Question: "I have heard Paul’s statement that ‘every creature of God is good’ when it is ‘received with thanksgiving’ and ‘sanctified by the word and prayer’ used to justify the use of cannabis/marijuana. Is that a legitimate argument or a stretch of this principle?"
This question is prompted by an article in the last News where I discussed the proper use of alcoholic beverages. I made the point that wine and other alcoholic beverages are gifts of God to be received with thanksgiving and sanctified by the Word of God and prayer (I Tim. 4:3-5). The reader now asks concerning marijuana: Does this principle hold true of marijuana also? Is there some way in which it can be put to a good use?
We are getting into an area here where it is not so easy to find one’s way. It seems to me that it is possible for things to be manufactured from things present in God’s world in today’s technologically advanced age that are used only for purposes of sin. I do not mean that these manufactured items are used for sin while they may also have a good purpose. An example of such a thing would be a computer, which, though used for vicious sins, can be and is used for God-honouring purposes. But I mean something manufactured which can be used only for sin. No good purpose can be found for it.
An example of something that can be used only to sin is the so-called "morning-after pill." So far as I know, this pill has no good purpose. It is manufactured for one purpose only, and that is to abort an unborn baby. That is clearly abortion and the murder of a person.
In the field of medicine, there may be certain "mind-altering" drugs, the sole purpose of these being to do things to the mind that are neither natural nor helpful, but can be used only for evil purposes. An example of this may be methadone. I know of no good purpose this drug serves; its use is and can be only to create a state of euphoria. That use is sinful.
Whether marijuana can be used only for evil purposes is another question. I am by no means an authority on the use of drugs, but I have read that marijuana can be used for medicinal purposes and can serve a good function in restoring to health.
The same may be true for heroin. I understand that some narcotics, such as morphine, can be manufactured from heroin; these help in the control of pain. I am quite sure this is true and that God gives us these gifts to help endure severe pain. There is no sin in that, and we may very well give thanks to God for such a gift.
However, as everyone knows, marijuana and heroin can be used (and usually are) for devilishly wrong reasons as well.
There is another remark that is worth making here. We live in an age when many, if not most, people live on pills. And doctors find pills for every ailment, every pain, every mental problem, every quirk of health, every sorrow or disappointment, every inability to sleep, etc. I find this extremely dangerous. The danger is underscored by several pages of possible "side effects" that could result from the particular drug being prescribed.
The evil of this is that people think this life ought to be a life of unrelieved happiness in which each person has exactly what he or she wants. They view their life in the world as one in which they deserve the very best; and when they cannot have what they consider the very best, they take refuge in pills to escape the difficulties of life. Their skies ought always to be blue and only breezes that cool and refresh ought to blow on them. They think it their just lot in life to walk a pathway along gurgling brooks, through grassy and flower-strewn meadows where they can skip and jump happily as they make their way in the world.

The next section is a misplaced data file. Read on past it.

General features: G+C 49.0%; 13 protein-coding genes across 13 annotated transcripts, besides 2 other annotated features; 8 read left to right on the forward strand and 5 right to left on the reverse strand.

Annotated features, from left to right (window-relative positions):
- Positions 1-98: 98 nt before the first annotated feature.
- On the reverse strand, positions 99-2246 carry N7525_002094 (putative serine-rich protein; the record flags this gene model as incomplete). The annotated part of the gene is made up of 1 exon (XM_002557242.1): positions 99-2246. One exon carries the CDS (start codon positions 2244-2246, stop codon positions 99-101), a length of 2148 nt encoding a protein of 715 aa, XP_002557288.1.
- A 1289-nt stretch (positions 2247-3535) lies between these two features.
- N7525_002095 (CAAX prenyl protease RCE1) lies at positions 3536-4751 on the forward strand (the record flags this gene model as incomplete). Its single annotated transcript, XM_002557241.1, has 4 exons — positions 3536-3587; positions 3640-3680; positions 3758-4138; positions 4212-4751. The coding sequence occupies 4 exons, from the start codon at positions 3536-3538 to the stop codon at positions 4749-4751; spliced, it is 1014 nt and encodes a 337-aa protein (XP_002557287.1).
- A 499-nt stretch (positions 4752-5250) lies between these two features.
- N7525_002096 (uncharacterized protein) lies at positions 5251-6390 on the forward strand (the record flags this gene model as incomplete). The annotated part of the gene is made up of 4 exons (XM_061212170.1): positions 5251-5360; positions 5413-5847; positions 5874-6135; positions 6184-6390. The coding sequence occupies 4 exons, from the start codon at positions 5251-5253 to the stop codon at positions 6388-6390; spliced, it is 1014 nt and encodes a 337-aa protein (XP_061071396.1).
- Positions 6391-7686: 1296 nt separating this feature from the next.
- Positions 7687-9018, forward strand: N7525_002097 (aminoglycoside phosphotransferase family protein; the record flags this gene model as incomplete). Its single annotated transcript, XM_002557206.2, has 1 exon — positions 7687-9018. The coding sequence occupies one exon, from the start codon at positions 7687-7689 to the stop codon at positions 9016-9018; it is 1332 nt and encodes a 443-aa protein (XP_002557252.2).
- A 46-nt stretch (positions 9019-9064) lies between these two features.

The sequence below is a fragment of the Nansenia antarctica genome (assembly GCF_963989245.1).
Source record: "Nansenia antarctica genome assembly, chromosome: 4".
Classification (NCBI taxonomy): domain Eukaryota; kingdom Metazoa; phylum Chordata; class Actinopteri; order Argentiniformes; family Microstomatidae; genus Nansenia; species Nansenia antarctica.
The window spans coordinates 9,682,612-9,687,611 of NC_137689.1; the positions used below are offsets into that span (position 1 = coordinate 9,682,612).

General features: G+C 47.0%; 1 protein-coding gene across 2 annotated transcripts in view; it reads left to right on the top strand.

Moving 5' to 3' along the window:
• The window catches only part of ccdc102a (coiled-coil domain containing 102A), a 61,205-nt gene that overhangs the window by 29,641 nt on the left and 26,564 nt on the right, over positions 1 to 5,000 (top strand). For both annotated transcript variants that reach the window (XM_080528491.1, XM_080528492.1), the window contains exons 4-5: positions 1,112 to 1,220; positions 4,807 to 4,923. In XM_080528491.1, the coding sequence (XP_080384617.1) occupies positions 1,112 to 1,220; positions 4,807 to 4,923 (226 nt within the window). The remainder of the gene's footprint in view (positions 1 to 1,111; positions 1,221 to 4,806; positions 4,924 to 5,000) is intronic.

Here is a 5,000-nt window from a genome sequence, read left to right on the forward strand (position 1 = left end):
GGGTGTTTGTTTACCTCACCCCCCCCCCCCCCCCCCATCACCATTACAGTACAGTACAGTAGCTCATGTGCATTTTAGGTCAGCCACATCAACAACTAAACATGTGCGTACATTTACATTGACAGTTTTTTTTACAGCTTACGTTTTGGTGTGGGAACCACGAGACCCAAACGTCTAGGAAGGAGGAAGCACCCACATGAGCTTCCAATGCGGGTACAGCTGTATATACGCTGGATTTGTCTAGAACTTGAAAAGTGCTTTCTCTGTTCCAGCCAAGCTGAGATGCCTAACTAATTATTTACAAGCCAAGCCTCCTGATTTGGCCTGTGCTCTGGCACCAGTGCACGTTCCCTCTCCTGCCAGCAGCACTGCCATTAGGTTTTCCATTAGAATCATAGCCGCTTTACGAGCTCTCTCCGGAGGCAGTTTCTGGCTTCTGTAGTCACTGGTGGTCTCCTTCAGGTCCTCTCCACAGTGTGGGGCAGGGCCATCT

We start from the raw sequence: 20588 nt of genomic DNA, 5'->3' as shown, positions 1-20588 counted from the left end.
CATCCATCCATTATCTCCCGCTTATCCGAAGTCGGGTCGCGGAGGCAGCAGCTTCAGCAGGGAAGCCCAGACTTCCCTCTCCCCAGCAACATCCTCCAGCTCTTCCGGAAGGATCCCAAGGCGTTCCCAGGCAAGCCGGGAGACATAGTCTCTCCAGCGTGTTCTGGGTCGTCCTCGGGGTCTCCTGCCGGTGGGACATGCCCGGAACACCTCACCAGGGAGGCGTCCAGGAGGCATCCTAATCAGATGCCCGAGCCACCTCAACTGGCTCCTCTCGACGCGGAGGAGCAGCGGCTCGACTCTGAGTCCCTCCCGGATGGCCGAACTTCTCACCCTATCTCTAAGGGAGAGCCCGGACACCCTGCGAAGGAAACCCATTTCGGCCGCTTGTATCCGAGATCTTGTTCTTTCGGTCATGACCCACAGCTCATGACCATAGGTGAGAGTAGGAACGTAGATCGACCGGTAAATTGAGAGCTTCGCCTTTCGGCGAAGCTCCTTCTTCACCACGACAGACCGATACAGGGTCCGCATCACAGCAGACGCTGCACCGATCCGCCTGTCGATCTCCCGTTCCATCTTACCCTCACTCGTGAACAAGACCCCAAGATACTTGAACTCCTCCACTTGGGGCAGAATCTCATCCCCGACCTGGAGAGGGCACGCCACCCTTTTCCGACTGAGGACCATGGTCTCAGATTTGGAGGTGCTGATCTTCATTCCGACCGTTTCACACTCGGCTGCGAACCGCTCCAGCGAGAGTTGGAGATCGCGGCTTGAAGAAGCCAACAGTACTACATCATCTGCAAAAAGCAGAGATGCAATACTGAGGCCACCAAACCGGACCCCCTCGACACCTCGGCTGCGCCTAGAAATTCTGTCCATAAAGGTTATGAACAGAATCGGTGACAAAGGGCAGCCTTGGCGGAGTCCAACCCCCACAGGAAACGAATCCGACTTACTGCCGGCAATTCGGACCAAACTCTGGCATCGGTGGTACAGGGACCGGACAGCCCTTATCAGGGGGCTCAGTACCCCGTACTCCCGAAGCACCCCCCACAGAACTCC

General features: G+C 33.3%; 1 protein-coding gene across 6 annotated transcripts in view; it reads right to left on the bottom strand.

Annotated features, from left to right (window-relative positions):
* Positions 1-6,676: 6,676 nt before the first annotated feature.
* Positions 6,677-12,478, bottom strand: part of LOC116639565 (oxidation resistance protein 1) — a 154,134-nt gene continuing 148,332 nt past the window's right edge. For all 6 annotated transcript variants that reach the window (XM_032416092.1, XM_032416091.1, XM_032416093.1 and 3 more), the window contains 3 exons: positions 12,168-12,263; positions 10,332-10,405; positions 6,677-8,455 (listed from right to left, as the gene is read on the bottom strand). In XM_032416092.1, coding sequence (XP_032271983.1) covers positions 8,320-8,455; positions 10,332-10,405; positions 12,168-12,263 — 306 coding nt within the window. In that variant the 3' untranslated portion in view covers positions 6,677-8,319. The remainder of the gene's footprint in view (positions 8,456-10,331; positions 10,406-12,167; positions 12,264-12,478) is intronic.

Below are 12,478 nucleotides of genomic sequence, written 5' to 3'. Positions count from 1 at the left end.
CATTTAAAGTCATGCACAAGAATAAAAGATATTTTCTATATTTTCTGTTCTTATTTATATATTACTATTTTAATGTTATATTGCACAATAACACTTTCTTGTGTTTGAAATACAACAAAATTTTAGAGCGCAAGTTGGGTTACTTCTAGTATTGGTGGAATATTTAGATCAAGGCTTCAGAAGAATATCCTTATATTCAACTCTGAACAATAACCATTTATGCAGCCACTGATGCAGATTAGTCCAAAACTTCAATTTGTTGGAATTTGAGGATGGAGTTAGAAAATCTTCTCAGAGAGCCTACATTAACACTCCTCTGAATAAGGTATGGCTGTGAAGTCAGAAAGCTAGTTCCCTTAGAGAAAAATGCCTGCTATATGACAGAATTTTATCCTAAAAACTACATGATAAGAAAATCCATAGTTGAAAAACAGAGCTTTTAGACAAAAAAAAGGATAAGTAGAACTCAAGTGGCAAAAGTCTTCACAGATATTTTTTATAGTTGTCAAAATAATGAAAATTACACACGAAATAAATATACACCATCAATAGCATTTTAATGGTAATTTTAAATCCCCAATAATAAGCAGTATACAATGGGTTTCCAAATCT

But life is not like that, for we live in a world of sin and death over which hangs the dark clouds of the judgment of a furious God who looks in scarcely controlled wrath upon the wickedness of men. The escape from this judgment of God, say some, lies in—of all things—pills. Take the right pills; take enough of them; take them regularly. In that way, all the agony of God’s fury against sin can be avoided; and perhaps, as some science fiction writers have portrayed it, man can live his life in perpetual bliss without a twinge of suffering—when the right pill is found.
To paraphrase Psalm 20:7: "Some trust in chariots, and some in horses, and others in pills ..." Every little twinge must be assuaged; every disappointment requires some medication to cope with it; every unpleasant experience must be averted or medicinally eased. I fear that sometimes God’s people fall into the same pattern of thinking. Side effects are risky, but tolerable in our mad pursuit of pleasure and avoidance of suffering. Asa, after all, though a God-fearing king in Judah, was chastened because he trusted in physicians and not in Jehovah (II Chron. 16:12).
I am not saying—and do not want to be interpreted as saying—that a Christian may take no medication, but must bear the afflictions of life as his just lot for his sins. He may (and must) seek such help as is possible from doctors. But doctors, for the most part, cannot be trusted to look at things as a Christian looks at them. The believer knows that the sufferings of this present time are sent by God to mould and shape him spiritually for his place in glory. And so, if medical assistance is available that will alleviate his suffering, he must make use of these things. And he must receive them with thanksgiving and sanctify them by the Word of God and prayer.
That is, he must receive them as gifts of God, not to escape what God is pleased to send, but to enable him to continue to perform the duties that arise from his responsibilities in his home, in the church and in the world in which he lives.
Of course, if the civil government forbids the use of marijuana, we are to obey the government (Rom. 13:1-7; I Peter 2:13-17) and not use it even for medicinal purposes. Prof. Hanko